Voices From The Past
The Mecklenburg Historical Association Docents Present a New Event, Saturday April 1st, from 1 to 5 pm
The event will be held in Settlers’ and Elmwood/Pinewood Cemeteries where many of the “residents” will come to life for the afternoon and visit with you. Our portrayers will impersonate familiar characters from our local history, and a few you may never have heard of.
When Col. Thomas Polk isn’t busy reading the Mecklenburg Declaration of Independence at the square on May 20th, you’ll find him at Settlers’ telling of founding our fair city and his Revolutionary War exploits. You will meet Mary, the wife of Joel Baldwin the hatter; his is the oldest grave in the cemetery. At Elmwood you’ll see Dr. Annie Alexander, the South’s first licensed female physician; a former mayor named for the Swamp Fox and a circus trainer mauled to death by his elephant. You’ve probably passed by St. Mary’s Chapel many times, and may know it was once part of Thompson’s Orphanage. Now you can learn of the marvelous adventure Thompson’s founder had early in his life. If you’re familiar with the bold and colorful collages of Romare Bearden, you’ll want to meet his great-grandmother who inspired him. Some portrayers will appear as their own ancestors telling stories they learned firsthand.
The event is free, and free parking is available. There are parking meters on several streets surrounding Settlers’; metered spaces are free all day on Saturdays, and look for a free parking sign on one of the lots. At Elmwood/Pinewood there is lots of free parking. Enter Elmwood from Cedar Street: The main entrance on 6th Street will be open for foot traffic only. It is a ten-minute walk from Settlers to Elmwood.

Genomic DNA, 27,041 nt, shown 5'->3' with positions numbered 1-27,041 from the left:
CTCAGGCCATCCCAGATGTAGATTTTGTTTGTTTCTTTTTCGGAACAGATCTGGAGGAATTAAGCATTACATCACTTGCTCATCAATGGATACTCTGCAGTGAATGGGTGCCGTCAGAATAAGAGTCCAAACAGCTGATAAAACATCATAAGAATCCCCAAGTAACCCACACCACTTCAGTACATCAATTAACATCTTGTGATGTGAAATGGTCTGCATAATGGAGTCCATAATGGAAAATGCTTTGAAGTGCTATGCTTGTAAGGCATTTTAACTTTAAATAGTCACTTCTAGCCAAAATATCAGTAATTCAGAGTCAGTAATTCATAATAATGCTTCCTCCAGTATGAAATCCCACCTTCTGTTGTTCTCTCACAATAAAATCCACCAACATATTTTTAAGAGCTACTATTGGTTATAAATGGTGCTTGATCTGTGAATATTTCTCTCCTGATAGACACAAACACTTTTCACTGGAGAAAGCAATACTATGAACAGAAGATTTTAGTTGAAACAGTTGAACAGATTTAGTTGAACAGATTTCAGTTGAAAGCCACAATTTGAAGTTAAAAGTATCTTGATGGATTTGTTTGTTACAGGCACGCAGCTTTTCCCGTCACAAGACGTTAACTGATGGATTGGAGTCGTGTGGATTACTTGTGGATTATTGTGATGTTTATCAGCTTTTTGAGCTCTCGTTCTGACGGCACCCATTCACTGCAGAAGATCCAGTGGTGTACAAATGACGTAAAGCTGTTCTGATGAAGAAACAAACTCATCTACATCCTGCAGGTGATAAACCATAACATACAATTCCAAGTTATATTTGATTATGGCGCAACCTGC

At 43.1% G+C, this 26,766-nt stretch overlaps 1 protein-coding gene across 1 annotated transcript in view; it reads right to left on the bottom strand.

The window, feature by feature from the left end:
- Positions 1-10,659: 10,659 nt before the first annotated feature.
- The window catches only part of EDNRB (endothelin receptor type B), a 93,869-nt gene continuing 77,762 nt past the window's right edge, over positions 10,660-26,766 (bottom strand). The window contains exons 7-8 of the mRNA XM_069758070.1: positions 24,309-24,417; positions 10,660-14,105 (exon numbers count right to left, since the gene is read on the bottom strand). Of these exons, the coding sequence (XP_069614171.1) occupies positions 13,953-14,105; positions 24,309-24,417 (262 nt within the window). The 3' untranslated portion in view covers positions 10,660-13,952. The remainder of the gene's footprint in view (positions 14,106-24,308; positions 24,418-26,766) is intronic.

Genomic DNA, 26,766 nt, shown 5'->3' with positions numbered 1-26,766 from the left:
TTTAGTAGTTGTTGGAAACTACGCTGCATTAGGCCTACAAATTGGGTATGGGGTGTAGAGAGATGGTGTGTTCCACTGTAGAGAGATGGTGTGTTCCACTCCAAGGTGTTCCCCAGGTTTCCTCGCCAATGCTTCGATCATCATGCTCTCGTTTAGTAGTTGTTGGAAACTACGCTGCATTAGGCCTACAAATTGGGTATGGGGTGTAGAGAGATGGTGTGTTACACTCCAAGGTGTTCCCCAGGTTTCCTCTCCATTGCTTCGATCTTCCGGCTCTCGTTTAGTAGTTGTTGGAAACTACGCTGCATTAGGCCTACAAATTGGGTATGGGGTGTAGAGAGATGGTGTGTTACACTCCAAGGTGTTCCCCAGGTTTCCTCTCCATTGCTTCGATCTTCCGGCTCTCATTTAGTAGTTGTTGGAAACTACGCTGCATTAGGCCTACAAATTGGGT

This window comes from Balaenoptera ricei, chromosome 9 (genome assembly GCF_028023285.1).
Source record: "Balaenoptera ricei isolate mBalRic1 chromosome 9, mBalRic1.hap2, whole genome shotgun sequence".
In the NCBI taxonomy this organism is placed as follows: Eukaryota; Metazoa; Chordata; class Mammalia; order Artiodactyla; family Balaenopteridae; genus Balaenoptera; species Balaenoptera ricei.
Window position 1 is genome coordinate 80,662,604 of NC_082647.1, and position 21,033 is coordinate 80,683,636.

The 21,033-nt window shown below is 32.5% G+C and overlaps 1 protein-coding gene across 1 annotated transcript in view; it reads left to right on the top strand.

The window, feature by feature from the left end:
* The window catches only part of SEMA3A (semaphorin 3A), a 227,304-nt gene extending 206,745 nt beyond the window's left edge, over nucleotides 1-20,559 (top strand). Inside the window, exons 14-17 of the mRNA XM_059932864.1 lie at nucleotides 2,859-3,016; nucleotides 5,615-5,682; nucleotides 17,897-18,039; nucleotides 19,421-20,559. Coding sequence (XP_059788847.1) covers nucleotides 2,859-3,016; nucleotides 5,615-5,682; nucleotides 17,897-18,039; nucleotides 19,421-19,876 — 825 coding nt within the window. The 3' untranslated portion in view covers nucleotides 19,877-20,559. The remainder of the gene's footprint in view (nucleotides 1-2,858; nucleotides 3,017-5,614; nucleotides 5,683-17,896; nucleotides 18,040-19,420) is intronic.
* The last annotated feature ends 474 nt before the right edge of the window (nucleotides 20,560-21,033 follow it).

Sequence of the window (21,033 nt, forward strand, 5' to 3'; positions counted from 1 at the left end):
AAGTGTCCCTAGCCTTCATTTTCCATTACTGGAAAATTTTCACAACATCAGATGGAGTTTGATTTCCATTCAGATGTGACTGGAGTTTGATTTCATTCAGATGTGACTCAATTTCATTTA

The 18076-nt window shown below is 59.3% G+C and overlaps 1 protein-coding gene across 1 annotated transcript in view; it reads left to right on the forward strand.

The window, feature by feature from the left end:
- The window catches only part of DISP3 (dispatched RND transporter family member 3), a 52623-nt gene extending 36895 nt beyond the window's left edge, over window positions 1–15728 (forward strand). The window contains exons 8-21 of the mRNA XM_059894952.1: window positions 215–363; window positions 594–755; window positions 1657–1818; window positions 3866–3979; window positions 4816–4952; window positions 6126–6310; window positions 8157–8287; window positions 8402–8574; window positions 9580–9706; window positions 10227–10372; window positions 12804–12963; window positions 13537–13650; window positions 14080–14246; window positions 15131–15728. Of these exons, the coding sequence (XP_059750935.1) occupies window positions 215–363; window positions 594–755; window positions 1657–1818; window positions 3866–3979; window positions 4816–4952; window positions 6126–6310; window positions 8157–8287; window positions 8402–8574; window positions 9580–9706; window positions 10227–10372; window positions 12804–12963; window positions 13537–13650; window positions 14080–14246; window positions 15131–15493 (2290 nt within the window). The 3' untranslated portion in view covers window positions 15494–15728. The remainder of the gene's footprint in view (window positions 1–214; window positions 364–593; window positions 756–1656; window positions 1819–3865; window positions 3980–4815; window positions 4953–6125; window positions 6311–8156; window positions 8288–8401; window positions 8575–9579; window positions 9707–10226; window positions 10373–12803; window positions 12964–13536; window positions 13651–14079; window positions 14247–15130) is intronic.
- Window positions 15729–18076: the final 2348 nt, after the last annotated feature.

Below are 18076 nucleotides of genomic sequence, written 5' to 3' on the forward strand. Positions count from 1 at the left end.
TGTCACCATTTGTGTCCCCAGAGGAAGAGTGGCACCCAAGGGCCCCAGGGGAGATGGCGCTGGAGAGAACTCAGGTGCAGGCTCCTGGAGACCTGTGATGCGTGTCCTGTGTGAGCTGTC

So come join us and pass the words to your acquaintances about the event. Perhaps you’ll meet the Victorian funeral director. He and his wife can help you plan your own funeral in the romanticized way of that time. And surely you’ll want to visit with Dr. Ephraim Brevard, the talented physician and author of the Meck Dec, and learn how his life ended sadly and much too soon. Don’t miss the northeast corner of Settlers’ that was reserved for “our servants”, a euphemism for slaves. None of those graves are marked, and most never were. There you’ll encounter Aggie and Cherry who were enslaved at Rosedale. They’ll talk about their lives, and they might well spread a bit of gossip about the white people. Do enjoy the day.